Skip directly to search Skip directly to A to Z list Skip directly to page options Skip directly to site content

NIOSHTIC-2 Publications Search

Search Results

Inhalation exposure to formaldehyde: an overview of its toxicology, epidemiology, monitoring, and control.

Authors
Bernstein-RS; Stayner-LT; Elliott-LJ; Kimbrough-R; Falk-H; Blade-L
Source
Am Ind Hyg Assoc J 1984 Nov; 45(11):778-785
NIOSHTIC No.
00147305
Abstract
The toxicology, epidemiology, monitoring, and control of formaldehyde (50000) are reviewed. Formaldehyde's effects include irritation, immunologically mediated sensitization, and mutagenicity or carcinogenicity. Characteristic symptoms of formaldehyde gas are experienced by 30 to 50 percent of individuals exposed to 0.5 to 1.5 parts per million (ppm), which is below the OSHA standard of 3ppm. It is recommended that individuals with acute formaldehyde symptoms in the home or workplace seek medical exposure and that newly detected sources be examined by a qualified expert. When individuals with chronic diseases, possibly associated with formaldehyde, seek medical attention, evaluation of the etiological relationship requires a detailed history and possibly epidemiologic assessment. When no adverse acute symptoms have been recognized but individuals are concerned about the concentration and duration of potential inhalation of formaldehyde, an evaluation of the environment may be appropriate. Although there are no mandatory nonoccupational exposure standards for formaldehyde, when elevated exposures to formaldehyde gas have been documented and when symptoms have been observed, exposures should be reduced as much as possible by using control measures. Control measures include eliminating the source, sealing or enclosing the source, using ventilation, limiting access or exposure time, using protective equipment, and educating potentially exposed individuals. Reconsideration of the evaluation criteria for safe inhalation exposure to formaldehyde gas would be appropriate in view of recent data regarding its potential for effects below the current occupational standard. Specific responsibility for research, standard setting, and enforcement of health based criteria for indoor air quality and climate needs to be assigned, since urban dwellers spend as much as 90 percent of their time indoors, where the health impact, concentrations, and control of exposure to various contaminants have not been adequately evaluated.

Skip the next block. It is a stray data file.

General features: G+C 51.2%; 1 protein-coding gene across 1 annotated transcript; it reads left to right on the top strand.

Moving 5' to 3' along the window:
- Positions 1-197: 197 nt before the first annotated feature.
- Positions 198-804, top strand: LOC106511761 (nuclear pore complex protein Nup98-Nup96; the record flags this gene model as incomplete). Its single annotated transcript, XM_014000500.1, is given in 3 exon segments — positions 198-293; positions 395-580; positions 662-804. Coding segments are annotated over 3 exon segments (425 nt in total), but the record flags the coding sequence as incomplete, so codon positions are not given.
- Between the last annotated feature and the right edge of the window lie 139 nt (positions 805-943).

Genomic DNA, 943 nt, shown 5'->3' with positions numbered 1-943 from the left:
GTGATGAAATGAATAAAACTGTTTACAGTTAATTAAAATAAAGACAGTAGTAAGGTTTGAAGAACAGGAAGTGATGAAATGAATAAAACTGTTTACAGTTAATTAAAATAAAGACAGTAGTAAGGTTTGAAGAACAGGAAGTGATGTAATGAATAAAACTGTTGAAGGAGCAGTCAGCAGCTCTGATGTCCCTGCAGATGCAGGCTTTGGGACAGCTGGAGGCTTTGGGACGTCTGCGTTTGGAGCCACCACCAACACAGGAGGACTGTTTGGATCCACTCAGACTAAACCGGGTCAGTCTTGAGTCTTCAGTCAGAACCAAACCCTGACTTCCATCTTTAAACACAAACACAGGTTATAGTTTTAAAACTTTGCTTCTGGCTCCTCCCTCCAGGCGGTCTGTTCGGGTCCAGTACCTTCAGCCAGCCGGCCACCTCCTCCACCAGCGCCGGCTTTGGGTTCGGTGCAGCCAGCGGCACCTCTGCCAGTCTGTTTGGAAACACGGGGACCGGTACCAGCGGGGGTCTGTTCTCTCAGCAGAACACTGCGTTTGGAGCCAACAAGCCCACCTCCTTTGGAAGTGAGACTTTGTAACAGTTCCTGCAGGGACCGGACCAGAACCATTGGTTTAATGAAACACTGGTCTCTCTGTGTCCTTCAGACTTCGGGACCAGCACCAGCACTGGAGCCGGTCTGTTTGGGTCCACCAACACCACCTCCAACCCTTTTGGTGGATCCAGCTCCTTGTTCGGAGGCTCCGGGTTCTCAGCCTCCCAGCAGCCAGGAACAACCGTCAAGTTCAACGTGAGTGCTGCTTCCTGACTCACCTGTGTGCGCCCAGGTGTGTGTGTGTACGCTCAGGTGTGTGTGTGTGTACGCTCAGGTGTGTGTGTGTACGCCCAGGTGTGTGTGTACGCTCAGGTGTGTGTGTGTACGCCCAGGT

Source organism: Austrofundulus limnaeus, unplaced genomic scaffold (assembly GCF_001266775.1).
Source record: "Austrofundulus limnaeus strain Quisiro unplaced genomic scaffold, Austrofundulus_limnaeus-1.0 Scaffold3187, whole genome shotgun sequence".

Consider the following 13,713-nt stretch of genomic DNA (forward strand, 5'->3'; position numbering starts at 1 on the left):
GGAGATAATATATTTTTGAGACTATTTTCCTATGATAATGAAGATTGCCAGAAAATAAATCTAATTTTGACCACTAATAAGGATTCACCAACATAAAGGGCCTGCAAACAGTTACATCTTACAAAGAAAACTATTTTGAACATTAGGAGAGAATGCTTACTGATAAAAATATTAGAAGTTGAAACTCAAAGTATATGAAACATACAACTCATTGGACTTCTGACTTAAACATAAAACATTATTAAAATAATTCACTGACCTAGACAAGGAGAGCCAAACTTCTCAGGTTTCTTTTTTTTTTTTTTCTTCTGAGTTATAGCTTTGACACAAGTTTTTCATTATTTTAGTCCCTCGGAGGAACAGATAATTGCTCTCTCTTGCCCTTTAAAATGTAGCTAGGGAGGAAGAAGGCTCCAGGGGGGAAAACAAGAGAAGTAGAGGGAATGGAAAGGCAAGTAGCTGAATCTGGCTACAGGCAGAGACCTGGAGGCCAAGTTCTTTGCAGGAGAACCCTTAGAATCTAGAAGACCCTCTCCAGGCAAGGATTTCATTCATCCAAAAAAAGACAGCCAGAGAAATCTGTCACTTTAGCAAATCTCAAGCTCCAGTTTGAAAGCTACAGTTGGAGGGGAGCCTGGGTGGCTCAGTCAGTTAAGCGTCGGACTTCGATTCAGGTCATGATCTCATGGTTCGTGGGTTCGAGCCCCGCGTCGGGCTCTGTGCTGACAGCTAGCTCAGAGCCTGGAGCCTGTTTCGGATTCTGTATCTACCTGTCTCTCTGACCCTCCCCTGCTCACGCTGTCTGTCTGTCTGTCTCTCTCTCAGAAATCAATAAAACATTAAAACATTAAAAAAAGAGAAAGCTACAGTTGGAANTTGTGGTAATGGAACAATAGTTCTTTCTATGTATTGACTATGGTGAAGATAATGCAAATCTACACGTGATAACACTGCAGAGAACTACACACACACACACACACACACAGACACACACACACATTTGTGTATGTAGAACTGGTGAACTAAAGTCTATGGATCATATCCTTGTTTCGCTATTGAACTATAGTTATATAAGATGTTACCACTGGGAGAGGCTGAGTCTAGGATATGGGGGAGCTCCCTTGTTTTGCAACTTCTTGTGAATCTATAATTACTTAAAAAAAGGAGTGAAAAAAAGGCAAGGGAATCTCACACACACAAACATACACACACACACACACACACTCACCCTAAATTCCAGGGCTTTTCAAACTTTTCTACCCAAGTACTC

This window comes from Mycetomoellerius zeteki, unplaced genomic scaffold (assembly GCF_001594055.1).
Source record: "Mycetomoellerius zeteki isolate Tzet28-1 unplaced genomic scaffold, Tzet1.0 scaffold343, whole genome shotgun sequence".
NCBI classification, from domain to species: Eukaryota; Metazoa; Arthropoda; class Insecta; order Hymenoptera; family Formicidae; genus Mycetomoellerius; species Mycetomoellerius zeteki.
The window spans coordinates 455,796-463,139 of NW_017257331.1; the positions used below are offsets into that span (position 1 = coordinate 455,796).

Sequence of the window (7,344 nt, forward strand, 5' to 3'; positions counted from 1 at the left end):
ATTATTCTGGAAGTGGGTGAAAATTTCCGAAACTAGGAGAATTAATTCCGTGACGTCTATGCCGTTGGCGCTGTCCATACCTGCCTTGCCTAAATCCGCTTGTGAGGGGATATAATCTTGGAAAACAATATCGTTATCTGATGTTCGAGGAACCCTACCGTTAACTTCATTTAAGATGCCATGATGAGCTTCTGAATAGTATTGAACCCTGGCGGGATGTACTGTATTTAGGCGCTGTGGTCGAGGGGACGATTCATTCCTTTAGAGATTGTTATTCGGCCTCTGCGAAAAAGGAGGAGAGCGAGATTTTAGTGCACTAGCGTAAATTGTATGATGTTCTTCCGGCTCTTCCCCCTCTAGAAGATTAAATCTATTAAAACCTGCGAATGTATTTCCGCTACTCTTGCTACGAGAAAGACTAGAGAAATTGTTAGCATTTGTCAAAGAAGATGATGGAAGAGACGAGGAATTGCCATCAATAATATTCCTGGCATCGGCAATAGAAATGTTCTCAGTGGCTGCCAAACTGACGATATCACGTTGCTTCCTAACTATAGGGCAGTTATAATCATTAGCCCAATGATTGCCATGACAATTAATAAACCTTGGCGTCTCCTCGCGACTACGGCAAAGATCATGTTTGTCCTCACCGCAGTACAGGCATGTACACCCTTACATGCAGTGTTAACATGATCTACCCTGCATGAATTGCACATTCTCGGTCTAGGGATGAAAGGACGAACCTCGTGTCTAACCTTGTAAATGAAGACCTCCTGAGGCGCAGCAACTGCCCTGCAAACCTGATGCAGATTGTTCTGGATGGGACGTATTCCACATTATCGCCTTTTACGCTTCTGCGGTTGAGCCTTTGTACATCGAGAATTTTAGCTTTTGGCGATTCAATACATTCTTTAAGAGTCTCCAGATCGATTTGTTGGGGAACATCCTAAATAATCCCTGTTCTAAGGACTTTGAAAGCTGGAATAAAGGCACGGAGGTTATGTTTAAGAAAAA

Keywords
NIOSH-Author; Respiratory-irritants; Lung-function; Analytical-methods; Industrial-exposures; Environmental-factors; Lung-fibrosis; Toxic-vapors; Health-care-facilities; Industrial-environment
CODEN
AIHAAP
CAS No.
50-00-0
Publication Date
19841101
Document Type
Journal Article
Fiscal Year
1985
NTIS Accession No.
NTIS Price
Issue of Publication
11
ISSN
0002-8894
NIOSH Division
DSHEFS
Priority Area
Infectious Diseases; Disease and Injury
Source Name
American Industrial Hygiene Association Journal
State
OH
TOP